VIEWS: 18 PAGES: 17 POSTED ON: 11/24/2011
Wilson 1 Hannah Wilson PSCI 1051 Section 002 Dr. Books 5 April 2009 The Decline of the Republican Party In December of 2005, the Republican and Democratic parties were rated almost equally when Americans surveyed were asked if they viewed the parties in a favorable light. While both were rated positively by about half of those surveyed, shortly thereafter the Republican Party began to show a marked decrease in favorable opinion. Within January of 2006, public opinion of the Republican Party had decreased to a 36% favorability rating, and has since remained mostly beneath the 40% favorability range. On the other hand, as the Republican Party has experienced a decline, the Democratic Party has experienced a meteoric rise. According to a recent Gallup poll, while only 41% of Americans surveyed view the Republican Party in a positive light, 56% have a favorable opinion of the Democratic Party. Even within the party lines there is a vast difference in approval ratings. In another poll, taken shortly after Election Day, only 78% of Republicans rated their party favorably, while 91% of Democrats viewed their own party in a favorable light. Independents too were kinder to Democrats, giving them a 47% approval rating while the Republicans received a rating of only 32%. This occurrence leaves many wonder what has caused such a marked decline in the Republican Party and what do the Democrats have that the Republicans don‟t? The first and most important area to examine for answers is the previous administration of the Republican Party. According to Gallup polls gauging the favorability rating of both Bush and the Republican Party, the public perception of the party and its head have been closely Wilson 2 linked since January 2004. Thus as Bush‟s approval rating showed a steep decline starting in December 2005, so did the party as a whole. His mistakes became the party‟s mistakes. Therefore, in order to discover the reasons for its decline, one has to find the reasons for Bush‟s decline. Bush has been highly criticized on a wide variety of issues. However, the most widely contested decision he made was his decision to enter into war with both Iraq and Afghanistan. In 2001, the United States was the victim of a terrorist attack at the suspected hands of the terrorist network Al-Qaida, led by Osama Bin Laden. This attack caused the death of nearly 3000 Americans. (Hirschkorn) As a result, on September 20, 2001, Bush delivered a speech before Congress announcing the commencement of his “War on Terror.” Within this speech he declared We will starve terrorists of funding, turn them one against another, drive them from place to place until there is no refuge or no rest. And we will pursue nations that provide aid or safe haven to terrorism. Every nation in every region now has a decision to make: Either you are with us or you are with the terrorists. From this day forward, any nation that continues to harbor or support terrorism will be regarded by the United States as a hostile regime (CNN, Transcript of President Bush‟s Address, 2001). Shortly thereafter, on October 7, 2001, the war in Afghanistan began with the first air strikes being aimed at the country. The campaign, labeled Operation Enduring Freedom, was aimed at removing the Taliban from power in Afghanistan, based on the accusation of harboring Al-Qaida fugitives, as well as at capturing Osama Bin Laden (Richmond Times, 2001). On March 20, 2003 the U.S. launched its second stage of the war, by launching missiles at Baghdad, Iraq. The Wilson 3 purpose in this attack was to topple Saddam Hussein from power on suspicion of possessing “weapons of mass destruction.” Bush was criticized greatly for both of these wars on a variety of issues. Many question his motivations for entering Iraq, due to the fact that once Hussein had been removed, it was found that there were in fact no weapons of mass destruction. This led many to believe that the war was one merely of revenge for the attacks of September 11. (Rutland Herald, 2005). Others suspected that it was a move for Iraq‟s natural resources, namely oil. (Balkhi, 2005). Secondarily, Bush was criticized for not having thoroughly planned the attack of Iraq before executing it. According to an article published F.J. Bing West in the Military Review in 2006, one of the gravest missteps of the Iraq war was the failure to properly analyze the culture before entering. According to West, Bush and his administrators assumed that upon the removal of Saddam Hussein the Iraqi middle class would rise up to replace him. However, they did not take into account the fact that after years under rule by a tyrant there would be little leadership to be found. (West, 2006, 3) West also notes that the division of authority of Iraq policies and budget from the security of the country in 2003 caused major organizational problems. Thirdly, the disbanding of the Iraqi army in 2003, rather than cooperation with it, changed the role of American soldiers from that of liberators to those of oppressive occupiers, leading inevitably to more fighting and bloodshed for both Iraqi‟s and Americans. (West, 2006, 4) This lack of planning has caused a delay in withdrawal from the country, which has angered many Americans. In April of 2007, a Gallup poll revealed that 57% of Americans were in favor of setting a timetable for the withdrawal of troops from Iraq, whether that withdrawal was to happen soon or not (Jones, 2007). Still others have criticized the effect the Iraq war has had upon the war in Afghanistan, a war many view to be more central to the “War on Terror” than the Iraq war. By the end of 2001, the Taliban had been effectively Wilson 4 removed from Afghanistan, although Bin Laden had not yet been found. (The NYTimes, The Remembered War) As the war in Iraq progressed, however, the attention was drawn away from the situation in Afghanistan. Resources that had been designated for the Afghanistan front were funneled into the Iraq war instead, in the form of money, technology, and personnel. Thus the Taliban, which had been seeking refuge in Pakistan, was able to reenter the country and de- stabilize the efforts that had been made there (Rohde & Sanger, 2007). On August 25, 2005, Hurricane Katrina struck the southern coast of the United States, causing the loss of more than 1,800 lives and more than $81 billion in damages (U.S. Dept. of H.H.S). Aid to survivors was slow in coming, and Bush was blamed for much of this. Television broadcasts showed thousands of people trying to survive on the streets without food, water, or medical attention. (Alpert, 2009) Meanwhile, Bush, instead of visiting the disaster area in person, was filmed flying above the wreckage to survey the damage on the way to his ranch in Texas. During the midst of the disaster Bush also infamously commended FEMA director Michael Brown, saying "Brownie, you're doing a heck of a job." Brown later resigned from his position and received the blame for the majority of the disaster‟s mistakes. Thus, these two instances combined had a disastrous effect on Bush‟s image. Bush was now seen to be out of touch with the events occurring and with the American people. Weeks after the devastation of Katrina, Bush‟s approval ratings dropped 44% to 40% while disapproval rose to 52%. In addition, by mid-September the proportion of Americans who viewed Bush as a strong and decisive leader had plummeted from 62% to 49% (Abramowitz & Weisman, 2006). Though the effect of Hurricane Katrina on Bush‟s overall job rating is hard to decipher, it is clear that it did make a contribution to the deteriorating image of Bush‟s ability to capably lead the country. (Newport, Little Impact, 2006). Frank Luntz, a GOP pollster, claimed that for a national political shift to Wilson 5 take place there are four necessary ingredients. Three of these necessities-economic anxiety, pessimism about the future, and frustration with leaders-already existed. Luntz cites Katrina as providing anger, the fourth component needed to propel voters to push for a change in the Republican majority running Congress at the time. (Lawrence, 2005) However, President Bush was not entirely responsible for the decline of the Republican Party. In 2005 the GOP received another hit on its image, this time in the form of the house majority leader Tom Delay. In September of that year Delay was indicted on charges of money laundering and redistricting congressional seats in Texas. Delay established a group called Texans for a Republican Majority who redrew congressional seats in order to gain 5 more seats for Republicans in the 2004 election. Two others were indicted in the case, accused of routing $190,000 in corporate donations to Texas legislative candidates, attempting to evade a state law prohibiting such an action. Delay had also been reprimanded three times by the House ethics committee in 2004 for using the Federal Aviation Committee for political purposes, attempting to bribe a colleague into supporting pieces of legislation, and for taking advantage of certain energy firms with legislation at stake by attempting to receive their involvement in a fundraiser (Talev, 2005). Delay was forced to step down from his position as a result of the indictments, yet he continued to maintain a position of leadership within the party. He maintained his previous office, continued to reside over certain committee chairmen meetings and continued to lobby house members for floor votes. He even participated in meetings concerning budget cuts for the following year. This refusal to completely step down was detrimental on both sides of the fence. Delay‟s image of corruption poisoned the image of the Republican Party in the eyes of the Democrats and the general American public, and served to confuse the chain of command and destabilize the unity of the Republican Party. (Weisman, 2005) Wilson 6 Similarly in October of 2005, Dick Cheney‟s chief of staff, Lewis Libby was indicted. Libbey, who was an important administrator in the Iraq war, was indicted on perjury, making false statements to the FBI, and obstructing justice. All three counts revolved around the case surrounding the 2003 leak of CIA agent Valerie Plame's identity. Directly after Plame‟s husband, Joseph Wilson published an editorial piece in the New York Times criticizing the Bush administration for intentionally misleading the American Public with regard to the Iraq War, Libby began to inform others of Plame‟s career. Libby later told FBI agents that his information had come from Tim Russet, a claim that was later proven to be false. Compounded with the fact that Cheney had read the article shortly before the leak and written notes in the margins questioning whether Wilson had been sent there by his wife, the impression made was that Libby‟s motivations were not a benign slip of the tongue, but rather a malicious attack of revenge upon Wilson. Additionally, Bush‟s claims that to his knowledge no one in his administration had provided the leak made him appear either as a liar or as unknowledgeable about the actions of his own administration. (Sandalow, 2007) Taken together, the indictments of Libby and Delay cast the image of the Republican Party under an ethically questionable cloud in entering the 2006 congressional elections. Coupled with the ever falling reputation of Bush and the Republican Party, the GOP did not fare well. Within the Senate Republicans lost 6 seats to the Democrats, giving the Democrats a majority with 51 seats. The Party fared no better within the House elections, losing 30 seats. Combined with the one seat Democrats gained from a previous Independent sitter, the Democratic Party held a clear majority with 233 seats in the House (CNN, America Votes 2006, 2006). Wilson 7 In the 2008 election Republicans had a chance to redefine their party‟s image through their candidate for the presidency. Their choice, John McCain lost to the Democratic Party‟s candidate, President Barack Obama. A Gallup poll taken days after the election showed the favorability rating of the Republican party as a whole had dropped from 40% to 34%, a drop no longer corresponding to Bush‟s own approval rating. Thus, the blame can most probably be laid on the Republican‟s poor showing in the election, McCain‟s role in particular. (Saad, GOP Takes Another Image Hit Post-Election, 2008) A closer inspection of election exit polls shows that Obama beat McCain in nearly all categories surveyed. McCain held the majority within his own party, within the category of conservative ideology and within the category of race he managed to maintain a slight majority, as well as within a few income levels. . However, Obama pulled the majority vote in every level of education surveyed, nearly all income levels, and every age level under 65. Obama also won the majority vote in all races surveyed, excepting whites. In fact, he managed to win 95% of the black vote which constituted a record breaking majority. (CNN, Election Center 2008). Thus, McCain‟s inability to appeal to a variety of demographics was detrimental to his campaign. Interestingly, Obama won a large majority of the Hispanic vote (62%), a demographic that usually goes to the GOP. This is particularly interesting because of McCain‟s stance on immigration. In 2000, he endorsed a bill, along with Senator Edward Kennedy, to set up a system of guest-worker-visas for Hispanics and to allow undocumented and illegal immigrants a “pathway to citizenship.” However, according to Tiffany Gabbay of CNS News, he was harmed by the immigration stances of others on his tickets, candidates with much harsher views. (Gabbey, 2008). Raul Reyes of USA Today, on the other hand places the blame more heavily on McCain‟s reluctance to support a swift end to the Iraq War or for the creation of Wilson 8 universal health care coverage, both of which were important Hispanic voters, as well as the vote of the American public as a whole (Reyes, 2008). Obama also managed to win the majority of votes in the area of religion, with the exception of Protestants. However, McCain only managed to pull in 54% of this vote, compared to Obama‟s 45%, a difference that is relatively low especially when considering past elections (CNN, Election Center 2008, 2008). In the 2004 Presidential election, Bush pulled 59% percent of the Protestant vote compared to John Kerry‟s 40%. The previous year, although receiving a lower percentage of the vote, at 56% Bush still managed to beat McCain‟s percentage (Election Results, 2004). In fact, in 2004, 40% of Bush‟s votes came from White Evangelicals. Christian Evangelicals expressed concern early on in the 2008 election that candidates were not emphasizing their stances on abortion, gay marriage, and government sanctioned school prayer enough. In 2006 this group‟s frustration with scandal caused many to simply not vote and was partially responsible for the loss of seats in the House and Senate. (Slater, 2007) Also affecting the Conservative Christian opinion in 2006 was their indignation at the fact that Republican policy makers had placed proposed Social Security and tax changes before the issues of abortion and gay marriage. (Kirkpatrick, 2006) Their rise in disapproval of Bush was also clear in a Gallup poll taken between 2004 and 2007, although apparently for reasons affecting the rest of the country as well. While in 2004 68% of Americans who attended church weekly approved of Bush, by 2007 that number had fallen to 50% by 2007, following the same arc as irregular or non church attending groups. (Newport, Religious Whites Still Tilt, 2007) Thus though McCain did earn the approval of the Conservative Christian majority, partially because of his own lack of emphasizing the social issues that concerned them most and Bush‟s failure to maintain their level Wilson 9 approval throughout his second term, the majority was not large enough to give him the boost he so desperately needed. The situation in Iraq was originally the most central issue of the 2008 Presidential Election. McCain, though supportive of withdrawing troops from Iraq, did not support the notion of setting a timetable to do so, saying “„Our goal is an Iraq that no longer needs American troops…to promise a withdrawal of our forces from Iraq, regardless of the calamitous consequences to the Iraqi people, our most vital interests, and the future of the Middle East, is the height of irresponsibility.” It is a failure of leadership‟" (Newport, Exploring the Iraq Timetable, 2008, ¶ 5). Obama on the other hand supported both the withdrawal of troops and a timetable to do so. A statement on his official website read: Obama will give his Secretary of Defense and military commanders a new mission in Iraq: ending the war. The removal of our troops will be responsible and phased, directed by military commanders on the ground and done in consultation with the Iraqi government. Military experts believe we can safely redeploy combat brigades from Iraq at a pace of one to two brigades a month that would remove them in 16 months (Newport, Exploring the Iraq Timetable, 2008, ¶ 4). When CNN asked Americans the question “„which comes closer to your view about U.S. troops in Iraq? The U.S. should set a timetable for withdrawal by announcing that it will withdraw all of its troops from Iraq by a certain date. The U.S. should keep troops in Iraq as long as necessary without setting any timetable for withdrawal.‟” 62% of those surveyed voted to set a timetable, while 37% voted against it. However, when the question was asked in a way that emphasized the fact that both sides were focused on eventually withdrawing troops, the votes split almost evenly Wilson 10 along the party lines. Republicans preferred a withdrawal without a timetable, while Democrats preferred a timetable to be created. (Newport, Exploring the Iraq Timetable, 2008). Thus while early reports may have predicted that McCain‟s stance in Iraq would have harmed his campaign, initially it was one of his strengths, particularly after a troop increase in Iraq brought success (Cain & Schnur, 2008). By the time Election Day arrived, however, the economy was the most important issue in nearly everyone‟s mind. Years of deregulation and a bursting housing bubble after years of low interest rates caused Wall Street to experience the largest crisis since the Great Depression. The defaulting of homeowners on loans began to rise in 2006, while the actual lending never slowed. Thus in June of 2007 two hedge funds owned by Bear Stearns, which were heavily invested within this subprime market failed. As the year progressed, more and more banks found that they were suffering from mortgages that had defaulted. Foreclosures increased, causing housing prices to fall and defaulted mortgages continued to increase. The Federal Reserve took steps to bolster Wall Street; however its measures could not stave off the upcoming crisis. In September of 2008 the government took over the government-sponsored entities of the housing market, Fannie Mae and Freddie Mac. As the month progressed government officials met to discuss the prevention of the bankruptcy of the global financial services firm, Lehman Brothers. Unfortunately, though, talks broke down and the government‟s refusal to salvage the company resulted in its eventual collapse, which negatively affected the worldwide economy. As bailouts began to be necessary for large companies and the stock market continued to flail, the federal government met to devise a bailout plan to stop the crisis in its tracks. A $700 billion proposal was made, which was then amended by congress to provide structures for oversight, limits on executive pay and the option for government involvement. However, though Bush lobbied Wilson 11 congress to pass the bailout, it was rejected in the House, 228 to 205, with the Republicans leading the charge for its defeat. (The New York Times, Credit Crisis). It is within this financial turmoil that McCain lost any edge he had maintained over Obama. From June throughout August Obama and McCain had run a close campaign according to Gallup polls taken at the time. Toward the end of August Obama had led over McCain, but at the beginning of September, following his appointment of Governor Sarah Palin as his vice-presidential running mate, McCain began to pull ahead in the polls, surpassing Obama in a 10 day lead. This lead however was abruptly halted by the onset of the financial crisis. (Jones & Newport & Saad, 2008) Obama effectively turned the market crisis into an advantage for himself, pinning the blame for its crash on the economic policies of the previous administration, and tying these policies to McCain, saying that his presidency would only offer more of the same (The New York Times, Credit Crisis). McCain, on the other hand, claimed that the fundamentals of the economy were still strong, instead laying the blame for the failing economy on governmental corruption. Most disastrously, he suspended his campaign in the end of September in order to attend White House meetings attempting to form legislative plans to repair the economy (Cain & Schnur, 2008). However, he returned to his campaign before the legislation was actually created. Unfortunately for the Republican Party he never regained his previous lead, and thus lost the election to Obama (Jones & Newport & Saad, 2008). The aftermath of the 2008 election revealed more than ever how truly lacking in direction and purpose the GOP is. The party has splintered into dozens of smaller coalitions, causing disagreements on which policies and ideologies they should choose, and which leaders they should look to for leadership. According to New York Times columnist David Brooks, rapid reform has been pushed for in the Middle East for years, yet those conservatives who subscribe Wilson 12 to the ideas of Edmund Burke distrust such reform. Brooks, who pinpoints Burke as the origin of modern conservatism, asserts that “what Burke articulated was not an ideology or a creed, but a disposition, a reverence for tradition, a suspicion of radical change.” (Brooks, 2007, ¶ 1). Religious conservatives push for policy to be based on eternal truths, citing policies on abortion, gay marriage, and stem cell research. However, Burkean Republicans do not necessarily believe that policy should be formed from an abstract truth, but must instead come from constitutionalism. (Brooks, 2007). Republicans who push for the defense of the country in areas such as Iraq and Afghanistan clash with those who subscribe to the idea of isolationism. The choice for a leader has also been complicated by clashing viewpoints. Some considered Governor Sarah Palin to be an excellent choice for a leader, representing a “fresh-faced future”. However, still others strongly contested this opinion, among them Colin Powell and Kenneth M. Duberstein, both of which were so dismayed at the choice that they dropped the Republican ticket and declared their choice of candidate as Obama shortly before Election Day. (Tamenhaus, 2008) African American Michael Steele was officially appointed the head of the Republican National Committee in January of this year, presumably at least partially in an attempt to give the Republican Party a new face, one different from an old white male (Nagourney, Michael Steele, 2009). However, the good that has been done through this is being counteracted by other self-appointed leaders of the Republican Party, namely Rush Limbaugh. The Democratic Party has striven to paint Limbaugh as the leader of the GOP, the White House Chief of Staff Rahm Emanuel even going so far as to call Limbaugh the “voice and the intellectual force and energy behind the Republican Party” (Stein, 2009). Limbaugh has even blasted RNC chair Michael Steele on the air of his radio show. Limbaugh says of Steele: Wilson 13 It‟s time, Mr. Steele, for you to go behind the scenes and start doing the work that you were elected to do instead of trying to be some talking head media star, which you‟re having a tough time pulling off…Mr. Steele: You are head of the R.N.C. You are not head of the Republican Party. Tens of millions of conservatives and Republicans have nothing to do with the R.N.C. and right now they want nothing to do with it (Nagourney, R.N.C. Chairman Apologizes, 2009, ¶ 3). In response, Steele later spoke of Limbaugh, saying “„Rush Limbaugh, the whole thing is entertainment. Yes, it‟s incendiary, yes, it‟s ugly.‟”(Nagourney, R.N.C. Chairman Apologizes, 2009, ¶ 7). However, Steele later called to apologize to Limbaugh effectively renouncing his own leadership in deferring to Limbaugh‟s. The Republican reputation is also suffering post election due to a refusal to participate in Obama‟s attempted bipartisan attempts to heal the economy. Proposals made by Democrats have all been rejected by Republicans, while their proposal is to initiate a federal spending freeze, a tactic which is completely inappropriate for dealing with the crisis at hand. Thus the decline of the Republican Party has been a culmination of a failed presidential administration, ongoing, unwanted and ill-planned wars, and a failing economy. The Party has lost its support from nearly every American demographic, including race, gender, age, education, and income. Even the party‟s stronghold, the Conservative Christian sector, was pushed away by corruption within the party‟s leadership, and failed to show their support in the 2006 and 2008 elections. The Republican constituency feels that its leadership is out of touch with what the everyday people want and need in their lives, and thus are unable to effectively govern them. Therefore in the 2006 and 2008 elections the people put their foot down, sending the Party a Wilson 14 message loud and clear: either adapt to the current times and make some changes or find yourself obsolete and out of power. Wilson 15 Works Cited Abramowitz, Michael & Weisman, Jonathon. (2006, August 26). Katrina's Damage Lingers For Bush. The Washington Post. Retrieved http://www.washingtonpost.com/wp- dyn/content/article/2006/08/25/AR2006082501481.html Alpert, Bruce. (2009, 12 January) President Bush concedes mistakes during Katrina, but says fed action not slow. The Times-Picayune. Retrieved http://www.nola.com/news/index.ssf/2009/01/bush_concedes_mistakes_during.html Balkhi, Khadija. (2005, February 25). Iraq war 'undertaken on false assumptions'. Business Recorder. BBC. 2001: US launches air strikes against Taleban. Retrieved March 14, 2009, from http://news.bbc.co.uk/onthisday/hi/dates/stories/october/7/newsid_2519000/2519353.stm Brooks, David. (2007, November 5). The Republican Collapse. The New York Times. Retrieved http://www.nytimes.com/2007/10/05/opinion/05brooks.html?_r=2&emc=eta1 Brooks, David. (2009, March 9). Taking A Depression Seriously. The New York Times. Retrieved http://www.nytimes.com/2009/03/10/opinion/10brooks.html?_r=1&emc=eta1 Cain, Bruce E. & Schnur, Dan. (2008, November 3). What caused McCain's poll numbers to fall? Los Angeles Times. Retrieved http://www.latimes.com/business/investing/la-oew- schnur-cain3-2008nov03,0,6970010.story Carroll, Joseph. (May 2, 2007). All Major Groups Agree Iraq Should Be Government’s Top Focus .Retrieved on March 14, 2009 from http://www.gallup.com/poll/27433/All-Major- Groups-Agree-Iraq-Should-Governments-Top-Focus.aspx CNN. America Votes 2006. Retrieved on March 8, 2009 from http://www.cnn.com/ELECTION/2006 CNN. Election 2004. Retrieved on March 7, 2009 from http://www.cnn.com/ELECTION/2004/pages/results/states/US/P/00/epolls.0.html CNN. Election Center 2008. Retrieved on March 7, 2009 from http://www.cnn.com/ELECTION/2008/results/polls/#val=USP00p2 CNN. (September 21, 2001). Transcript of President Bush’s Address. Retrieved March 15, 2009, from http://archives.cnn.com/2001/US/09/20/gen.bush.transcript/ Gabbay, Tiffany. (November 6, 2008) McCain Lost Ground With Hispanics, Despite Immigration Stance. Retrieved March 8, 2009 from http://www.cnsnews.com/Public/Content/article.aspx?RsrcID=38890 Gallup. Iraq. Retrieved March 14, 2009 from http://www.gallup.com/poll/1633/Iraq.aspx Wilson 16 Hirschkorn, Phil. (October 29, 2003). New York reduces 9/11 death toll by 40. Retrieved March 14, 2009, from http://www.cnn.com/2003/US/Northeast/10/29/wtc.deaths Jones, Jeffrey M. (May 1, 2007). Americans Favor Iraq Timetable, but Not Necessarily a Speedy Withdrawal. Retrieved March 14, 2009 from http://www.gallup.com/poll/27418/Americans-Favor-Iraq-Timetable-Necessarily- Speedy-Withdrawal.aspx The New York Times. Credit Crisis-The Essentials. The New York Times. Retrieved http://topics.nytimes.com/topics/reference/timestopics/subjects/c/credit_crisis/ Jones, Jeffrey M. & Newport, Frank & Saad, Lydia. (November 5, 2008). Obama’s Road to the White House: A Gallup Review. Retrieved on March 7, 2009 from http://www.gallup.com/poll/111742/Obamas-Road-White-House-Gallup-Review.aspx Kirkpatrick, David D. (2006, October 20) Republican Woes Lead to Feuding by Conservatives. The New York Times, pp. A19 Lawrence, Jill. (2005, November 3). Democrats target scandal-weakened DeLay - Indictment gives challenger shot at his seat and party hopes of regaining House, Senate. USA Today, pp. 8A Nagourney, Adam. (2009, March 2). R.N.C. Chairman Apologizes to Limbaugh in Flap Over His Role. Message posted on http://thecaucus.blogs.nytimes.com/2009/03/02/rnc- chairman-apologizes-to-limbaugh-in-flap-over-his- role/?scp=4&sq=rush%20limbaugh&st=cse Nagourney, Adam. (2009, January 30). Steele Elected G.O.P. Chairman. Message posted to http://thecaucus.blogs.nytimes.com/2009/01/30/gop-balloting-begins- inconclusively/?scp=2&sq=michael%20steele&st=Search Newport, Frank. (August 29, 2006). Little Impact of Katrina on Bush’s Overall Job Ratings. Retrieved on March 21, 2009 from http://www.gallup.com/poll/24283/Little-Impact- Katrina-Bushs-Overall-Job-Ratings.aspx Newport, Frank. (November 5, 2007). Religious Whites Still Tilt Towards GOP, Bush. Retrieved on March 8, 2009 from http://www.gallup.com/poll/102538/Religious-Whites-Still-Tilt- Toward-GOP-Bush.aspx Newport Frank. (August 5, 2008). Exploring the Iraq Timetable issue. Retrieved on March 15, 2009 from http://www.gallup.com/poll/109294/Exploring-Iraq-Timetable-Issue.aspx Reyes, Raul. (2008, March 8). McCain Has Opening With Hispanics. USA Today. Retrieved http://blogs.usatoday.com/oped/2008/03/mccain-has-open.html Richmond Times. (2001, October 31). U.S. Bombards Taliban-Coordination With Opposition is Increasing. Richmond Times, pp. A-10 Wilson 17 Rutland Herald. (2005, May 7). Thirst for Revenge. Rutland Herald. Saad, Lydia. (May 11, 2006). Democrats' Image Surpasses GOP in Recent Poll. Retrieved March 2, 2009, from http://www.gallup.com/poll/22768/Democrats-Image-Surpasses- GOP-Recent-Poll.aspx Saad, Lydia. (November 20, 2008). GOP Takes Another Image Hit Post-Election. Retrieved March 2, 2009, from http://www.gallup.com/poll/112015/GOP-Takes-Another-Image- Hit-PostElection.aspx Sandalow, Marc. (2007, March 7). In public's mind, White House is guilty-Its campaign to discredit its detractors will be remembered after Libby is forgotten. San Francisco Chronicle, pp. A1 Slater, Wayne. (2007, July 14). To some evangelical Christians, GOP not preaching to the choir- Movement divided over presidential hopefuls, future of moral agenda. Dallas Morning News, pp. 1A Stein, Sam. (2009, March 1) Rahm On Rush: He's The Voice, Energy And Intellect Of The GOP. The Huffington Post. Retrieved http://www.huffingtonpost.com/2009/03/01/rahm-on- rush-hes-the-voic_n_170854.html Talev, Margaret. (2005, September 29). Tom Delay Indicted. The Sacramento Bee, pp. A1 Tanenhaus, Sam. (2008, November 5). A Once-United GOP Emerges, in Identity Crisis. The New York Times. Retrieved http://www.nytimes.com/2008/11/06/us/politics/06repubs.html?_r=1&emc=eta1 U.S. Department of Health and Human Services. Hurricane Katrina. Retrieved March 21, 2009 from http://www.hhs.gov/disasters/emergency/naturaldisasters/hurricanes/katrina/index.html Weisman, Jonathon. (2005, November 2). DeLay still acting as if he's House majority leader. The Washington Post. pp. A11 West, B.J. Bing. (September-October, 2006). American Military Performance in Iraq. Military Review 2006, 5(86), 2-7.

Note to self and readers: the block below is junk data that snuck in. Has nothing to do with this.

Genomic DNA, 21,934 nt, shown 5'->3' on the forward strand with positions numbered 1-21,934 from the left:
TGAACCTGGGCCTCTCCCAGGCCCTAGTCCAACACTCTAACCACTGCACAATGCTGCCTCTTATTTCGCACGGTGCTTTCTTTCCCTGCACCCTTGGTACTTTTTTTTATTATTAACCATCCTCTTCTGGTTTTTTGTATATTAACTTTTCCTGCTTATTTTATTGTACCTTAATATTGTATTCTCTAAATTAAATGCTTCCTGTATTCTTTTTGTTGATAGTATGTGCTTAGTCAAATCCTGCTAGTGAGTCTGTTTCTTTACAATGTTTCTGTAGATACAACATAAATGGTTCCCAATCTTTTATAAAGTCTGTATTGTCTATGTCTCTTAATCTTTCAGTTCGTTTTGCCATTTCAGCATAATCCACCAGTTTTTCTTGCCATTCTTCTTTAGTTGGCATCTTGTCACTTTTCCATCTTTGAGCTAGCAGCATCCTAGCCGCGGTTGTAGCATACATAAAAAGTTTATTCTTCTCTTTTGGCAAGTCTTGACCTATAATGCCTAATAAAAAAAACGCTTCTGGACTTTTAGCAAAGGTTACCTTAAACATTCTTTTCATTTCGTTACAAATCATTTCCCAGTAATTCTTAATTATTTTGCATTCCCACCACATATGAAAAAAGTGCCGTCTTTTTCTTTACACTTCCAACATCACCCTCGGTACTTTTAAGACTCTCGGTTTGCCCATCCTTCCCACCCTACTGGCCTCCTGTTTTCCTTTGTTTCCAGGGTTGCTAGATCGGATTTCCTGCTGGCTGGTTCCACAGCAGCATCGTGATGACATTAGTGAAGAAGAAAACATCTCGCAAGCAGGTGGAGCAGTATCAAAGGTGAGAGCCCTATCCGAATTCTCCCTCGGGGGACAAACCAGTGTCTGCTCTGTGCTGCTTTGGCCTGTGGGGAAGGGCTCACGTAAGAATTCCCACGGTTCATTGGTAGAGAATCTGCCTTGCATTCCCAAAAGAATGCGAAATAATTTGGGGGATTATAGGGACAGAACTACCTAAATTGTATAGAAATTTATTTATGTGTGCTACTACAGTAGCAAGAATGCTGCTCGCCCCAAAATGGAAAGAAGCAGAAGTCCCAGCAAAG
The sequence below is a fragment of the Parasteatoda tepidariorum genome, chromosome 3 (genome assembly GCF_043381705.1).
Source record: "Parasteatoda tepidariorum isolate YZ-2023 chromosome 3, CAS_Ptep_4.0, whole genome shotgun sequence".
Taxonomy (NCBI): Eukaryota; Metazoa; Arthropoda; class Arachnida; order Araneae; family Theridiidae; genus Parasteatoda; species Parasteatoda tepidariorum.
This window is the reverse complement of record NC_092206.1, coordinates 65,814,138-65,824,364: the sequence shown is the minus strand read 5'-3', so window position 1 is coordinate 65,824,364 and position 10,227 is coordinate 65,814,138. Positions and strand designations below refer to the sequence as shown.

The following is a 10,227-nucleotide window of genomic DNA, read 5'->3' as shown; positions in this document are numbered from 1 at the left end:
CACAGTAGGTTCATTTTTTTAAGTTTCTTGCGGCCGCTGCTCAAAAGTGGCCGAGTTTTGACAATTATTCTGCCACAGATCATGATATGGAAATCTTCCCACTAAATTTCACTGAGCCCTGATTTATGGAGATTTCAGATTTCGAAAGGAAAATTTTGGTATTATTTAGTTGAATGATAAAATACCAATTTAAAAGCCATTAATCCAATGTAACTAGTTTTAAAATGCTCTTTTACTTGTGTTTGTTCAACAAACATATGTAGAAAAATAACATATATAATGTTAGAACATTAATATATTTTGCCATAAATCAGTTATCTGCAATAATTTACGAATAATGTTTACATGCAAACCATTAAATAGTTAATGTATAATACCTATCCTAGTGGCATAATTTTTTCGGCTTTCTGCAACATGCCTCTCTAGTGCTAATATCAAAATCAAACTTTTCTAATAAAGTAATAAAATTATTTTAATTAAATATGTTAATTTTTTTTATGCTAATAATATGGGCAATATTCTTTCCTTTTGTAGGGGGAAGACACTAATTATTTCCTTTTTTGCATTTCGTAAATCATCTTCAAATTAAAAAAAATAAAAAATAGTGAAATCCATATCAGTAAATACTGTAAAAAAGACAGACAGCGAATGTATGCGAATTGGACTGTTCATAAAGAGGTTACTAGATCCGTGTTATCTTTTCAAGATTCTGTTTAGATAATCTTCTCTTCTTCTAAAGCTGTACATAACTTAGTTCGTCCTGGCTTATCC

Pages to are hidden for
"wilson"Please download to view full document